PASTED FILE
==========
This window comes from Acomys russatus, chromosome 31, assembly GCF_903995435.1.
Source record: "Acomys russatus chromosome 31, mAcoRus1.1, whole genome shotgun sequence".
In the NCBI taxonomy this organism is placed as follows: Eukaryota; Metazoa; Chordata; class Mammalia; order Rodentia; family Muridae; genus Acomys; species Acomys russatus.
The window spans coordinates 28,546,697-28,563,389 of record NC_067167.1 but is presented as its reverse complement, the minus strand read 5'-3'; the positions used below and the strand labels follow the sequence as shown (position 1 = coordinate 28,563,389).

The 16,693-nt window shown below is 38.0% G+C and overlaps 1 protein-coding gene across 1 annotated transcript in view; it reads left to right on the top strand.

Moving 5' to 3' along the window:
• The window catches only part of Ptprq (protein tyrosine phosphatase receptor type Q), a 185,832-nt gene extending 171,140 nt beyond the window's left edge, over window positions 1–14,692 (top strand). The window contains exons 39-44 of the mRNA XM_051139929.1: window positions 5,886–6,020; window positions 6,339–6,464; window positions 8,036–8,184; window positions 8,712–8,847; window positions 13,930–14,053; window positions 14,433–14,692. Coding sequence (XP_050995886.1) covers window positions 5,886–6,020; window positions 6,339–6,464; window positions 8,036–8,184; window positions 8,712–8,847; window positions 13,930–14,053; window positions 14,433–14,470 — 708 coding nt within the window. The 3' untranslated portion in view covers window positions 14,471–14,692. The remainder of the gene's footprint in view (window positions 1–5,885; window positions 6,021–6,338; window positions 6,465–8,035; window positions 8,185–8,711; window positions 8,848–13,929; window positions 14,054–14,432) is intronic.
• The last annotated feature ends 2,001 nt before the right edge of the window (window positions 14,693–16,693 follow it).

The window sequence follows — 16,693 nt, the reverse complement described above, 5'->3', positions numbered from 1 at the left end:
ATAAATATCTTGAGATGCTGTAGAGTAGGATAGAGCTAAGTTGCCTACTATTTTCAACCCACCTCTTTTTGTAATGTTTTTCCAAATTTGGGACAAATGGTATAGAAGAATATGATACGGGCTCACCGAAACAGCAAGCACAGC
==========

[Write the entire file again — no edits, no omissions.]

This window comes from Acomys russatus, chromosome 31, assembly GCF_903995435.1.
Source record: "Acomys russatus chromosome 31, mAcoRus1.1, whole genome shotgun sequence".
In the NCBI taxonomy this organism is placed as follows: Eukaryota; Metazoa; Chordata; class Mammalia; order Rodentia; family Muridae; genus Acomys; species Acomys russatus.
The window spans coordinates 28,546,697-28,563,389 of record NC_067167.1 but is presented as its reverse complement, the minus strand read 5'-3'; the positions used below and the strand labels follow the sequence as shown (position 1 = coordinate 28,563,389).

The 16,693-nt window shown below is 38.0% G+C and overlaps 1 protein-coding gene across 1 annotated transcript in view; it reads left to right on the top strand.

Moving 5' to 3' along the window:
• The window catches only part of Ptprq (protein tyrosine phosphatase receptor type Q), a 185,832-nt gene extending 171,140 nt beyond the window's left edge, over window positions 1–14,692 (top strand). The window contains exons 39-44 of the mRNA XM_051139929.1: window positions 5,886–6,020; window positions 6,339–6,464; window positions 8,036–8,184; window positions 8,712–8,847; window positions 13,930–14,053; window positions 14,433–14,692. Coding sequence (XP_050995886.1) covers window positions 5,886–6,020; window positions 6,339–6,464; window positions 8,036–8,184; window positions 8,712–8,847; window positions 13,930–14,053; window positions 14,433–14,470 — 708 coding nt within the window. The 3' untranslated portion in view covers window positions 14,471–14,692. The remainder of the gene's footprint in view (window positions 1–5,885; window positions 6,021–6,338; window positions 6,465–8,035; window positions 8,185–8,711; window positions 8,848–13,929; window positions 14,054–14,432) is intronic.
• The last annotated feature ends 2,001 nt before the right edge of the window (window positions 14,693–16,693 follow it).

The window sequence follows — 16,693 nt, the reverse complement described above, 5'->3', positions numbered from 1 at the left end:
ATAAATATCTTGAGATGCTGTAGAGTAGGATAGAGCTAAGTTGCCTACTATTTTCAACCCACCTCTTTTTGTAATGTTTTTCCAAATTTGGGACAAATGGTATAGAAGAATATGATACGGGCTCACCGAAACAGCAAGCACAGC